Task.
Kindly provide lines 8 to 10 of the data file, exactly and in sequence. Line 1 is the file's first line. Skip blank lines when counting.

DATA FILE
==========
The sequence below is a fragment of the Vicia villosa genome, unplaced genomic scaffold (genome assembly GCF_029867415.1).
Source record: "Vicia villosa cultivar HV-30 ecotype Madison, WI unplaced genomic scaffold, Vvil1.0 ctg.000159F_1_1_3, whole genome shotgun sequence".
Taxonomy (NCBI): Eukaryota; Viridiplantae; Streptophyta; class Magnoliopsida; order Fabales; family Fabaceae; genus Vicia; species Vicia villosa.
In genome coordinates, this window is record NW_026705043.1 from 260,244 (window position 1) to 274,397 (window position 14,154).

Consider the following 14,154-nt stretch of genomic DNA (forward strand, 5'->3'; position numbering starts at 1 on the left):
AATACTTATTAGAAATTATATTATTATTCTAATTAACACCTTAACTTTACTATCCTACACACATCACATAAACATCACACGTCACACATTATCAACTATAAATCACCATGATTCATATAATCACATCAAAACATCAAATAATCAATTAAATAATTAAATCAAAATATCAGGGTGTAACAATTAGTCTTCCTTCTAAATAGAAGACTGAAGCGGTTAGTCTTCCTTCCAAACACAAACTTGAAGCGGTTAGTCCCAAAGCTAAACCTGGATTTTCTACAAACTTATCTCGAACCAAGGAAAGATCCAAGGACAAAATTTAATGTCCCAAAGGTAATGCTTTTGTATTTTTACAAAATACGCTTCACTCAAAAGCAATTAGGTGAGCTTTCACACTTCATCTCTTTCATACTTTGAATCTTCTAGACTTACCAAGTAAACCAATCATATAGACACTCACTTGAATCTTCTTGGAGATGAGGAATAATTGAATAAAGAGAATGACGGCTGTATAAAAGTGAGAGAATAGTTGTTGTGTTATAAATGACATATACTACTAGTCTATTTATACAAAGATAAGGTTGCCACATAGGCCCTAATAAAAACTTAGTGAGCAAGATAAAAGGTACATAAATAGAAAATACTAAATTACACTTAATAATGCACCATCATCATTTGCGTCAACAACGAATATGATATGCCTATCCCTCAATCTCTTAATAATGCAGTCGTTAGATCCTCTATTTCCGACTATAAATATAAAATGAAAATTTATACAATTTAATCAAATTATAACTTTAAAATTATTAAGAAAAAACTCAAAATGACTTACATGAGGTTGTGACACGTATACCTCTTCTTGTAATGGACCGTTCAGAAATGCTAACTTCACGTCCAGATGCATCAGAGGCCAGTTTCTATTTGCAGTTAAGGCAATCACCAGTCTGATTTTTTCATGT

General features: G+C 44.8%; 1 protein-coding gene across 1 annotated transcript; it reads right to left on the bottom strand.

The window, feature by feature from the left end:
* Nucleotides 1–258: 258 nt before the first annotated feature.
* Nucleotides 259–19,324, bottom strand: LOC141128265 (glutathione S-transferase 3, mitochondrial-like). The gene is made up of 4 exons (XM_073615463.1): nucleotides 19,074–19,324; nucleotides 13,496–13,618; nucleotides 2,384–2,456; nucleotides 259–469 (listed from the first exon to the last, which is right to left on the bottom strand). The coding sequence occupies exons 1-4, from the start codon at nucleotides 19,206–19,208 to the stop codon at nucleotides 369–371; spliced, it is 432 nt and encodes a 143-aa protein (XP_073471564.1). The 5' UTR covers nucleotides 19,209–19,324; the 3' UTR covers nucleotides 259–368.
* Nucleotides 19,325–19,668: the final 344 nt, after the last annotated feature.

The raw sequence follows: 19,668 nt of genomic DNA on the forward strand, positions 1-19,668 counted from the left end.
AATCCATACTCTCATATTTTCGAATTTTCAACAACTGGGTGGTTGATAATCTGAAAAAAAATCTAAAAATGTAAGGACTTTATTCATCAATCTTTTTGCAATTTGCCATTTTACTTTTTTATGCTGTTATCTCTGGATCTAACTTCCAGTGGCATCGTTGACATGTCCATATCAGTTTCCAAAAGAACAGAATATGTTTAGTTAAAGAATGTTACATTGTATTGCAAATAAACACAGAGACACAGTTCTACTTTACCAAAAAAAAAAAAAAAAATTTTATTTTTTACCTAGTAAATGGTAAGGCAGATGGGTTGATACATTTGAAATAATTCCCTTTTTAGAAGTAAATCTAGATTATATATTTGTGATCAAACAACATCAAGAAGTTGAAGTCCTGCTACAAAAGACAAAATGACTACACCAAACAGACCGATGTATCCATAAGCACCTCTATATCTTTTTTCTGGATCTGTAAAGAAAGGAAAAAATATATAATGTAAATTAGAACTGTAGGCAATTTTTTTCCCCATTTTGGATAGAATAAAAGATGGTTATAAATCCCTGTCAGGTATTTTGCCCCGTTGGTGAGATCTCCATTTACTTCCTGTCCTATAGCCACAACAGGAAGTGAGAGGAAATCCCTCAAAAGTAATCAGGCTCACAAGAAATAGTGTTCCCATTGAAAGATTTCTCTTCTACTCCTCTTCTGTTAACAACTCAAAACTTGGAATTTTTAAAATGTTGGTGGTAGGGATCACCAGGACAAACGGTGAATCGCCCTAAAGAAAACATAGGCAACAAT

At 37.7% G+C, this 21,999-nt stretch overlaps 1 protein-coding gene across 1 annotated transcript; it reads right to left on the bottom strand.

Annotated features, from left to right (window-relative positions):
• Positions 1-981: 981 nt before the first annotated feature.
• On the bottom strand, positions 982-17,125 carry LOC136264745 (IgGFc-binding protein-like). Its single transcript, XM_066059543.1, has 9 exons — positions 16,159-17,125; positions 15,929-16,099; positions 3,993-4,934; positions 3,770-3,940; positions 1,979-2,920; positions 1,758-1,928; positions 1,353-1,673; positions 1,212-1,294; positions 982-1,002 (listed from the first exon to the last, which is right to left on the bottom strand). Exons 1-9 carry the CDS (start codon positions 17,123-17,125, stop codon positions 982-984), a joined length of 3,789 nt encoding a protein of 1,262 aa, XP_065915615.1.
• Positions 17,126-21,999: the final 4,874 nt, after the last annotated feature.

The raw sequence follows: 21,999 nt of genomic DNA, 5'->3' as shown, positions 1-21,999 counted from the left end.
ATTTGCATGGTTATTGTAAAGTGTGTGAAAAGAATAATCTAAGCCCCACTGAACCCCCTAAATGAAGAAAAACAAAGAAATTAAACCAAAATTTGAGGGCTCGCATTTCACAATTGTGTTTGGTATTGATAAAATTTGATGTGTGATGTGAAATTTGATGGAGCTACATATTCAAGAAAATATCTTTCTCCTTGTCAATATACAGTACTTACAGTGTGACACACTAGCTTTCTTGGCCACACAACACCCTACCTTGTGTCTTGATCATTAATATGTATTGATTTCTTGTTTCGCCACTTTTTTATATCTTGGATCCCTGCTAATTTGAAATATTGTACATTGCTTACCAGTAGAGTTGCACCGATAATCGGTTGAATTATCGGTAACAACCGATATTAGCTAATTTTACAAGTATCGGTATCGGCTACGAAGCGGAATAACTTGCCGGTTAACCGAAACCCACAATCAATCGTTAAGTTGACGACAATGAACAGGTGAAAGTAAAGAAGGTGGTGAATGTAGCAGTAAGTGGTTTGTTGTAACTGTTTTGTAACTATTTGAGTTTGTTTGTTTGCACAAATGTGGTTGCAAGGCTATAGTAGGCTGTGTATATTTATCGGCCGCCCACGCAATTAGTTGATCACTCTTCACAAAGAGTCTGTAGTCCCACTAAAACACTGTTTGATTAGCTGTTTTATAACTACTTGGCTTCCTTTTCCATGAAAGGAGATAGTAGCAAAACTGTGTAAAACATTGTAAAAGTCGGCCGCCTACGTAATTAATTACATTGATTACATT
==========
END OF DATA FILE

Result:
The window, feature by feature from the left end:
* Nucleotides 1–258: 258 nt before the first annotated feature.
* Nucleotides 259–19,324, bottom strand: LOC141128265 (glutathione S-transferase 3, mitochondrial-like). The gene is made up of 4 exons (XM_073615463.1): nucleotides 19,074–19,324; nucleotides 13,496–13,618; nucleotides 2,384–2,456; nucleotides 259–469 (listed from the first exon to the last, which is right to left on the bottom strand). The coding sequence occupies exons 1-4, from the start codon at nucleotides 19,206–19,208 to the stop codon at nucleotides 369–371; spliced, it is 432 nt and encodes a 143-aa protein (XP_073471564.1). The 5' UTR covers nucleotides 19,209–19,324; the 3' UTR covers nucleotides 259–368.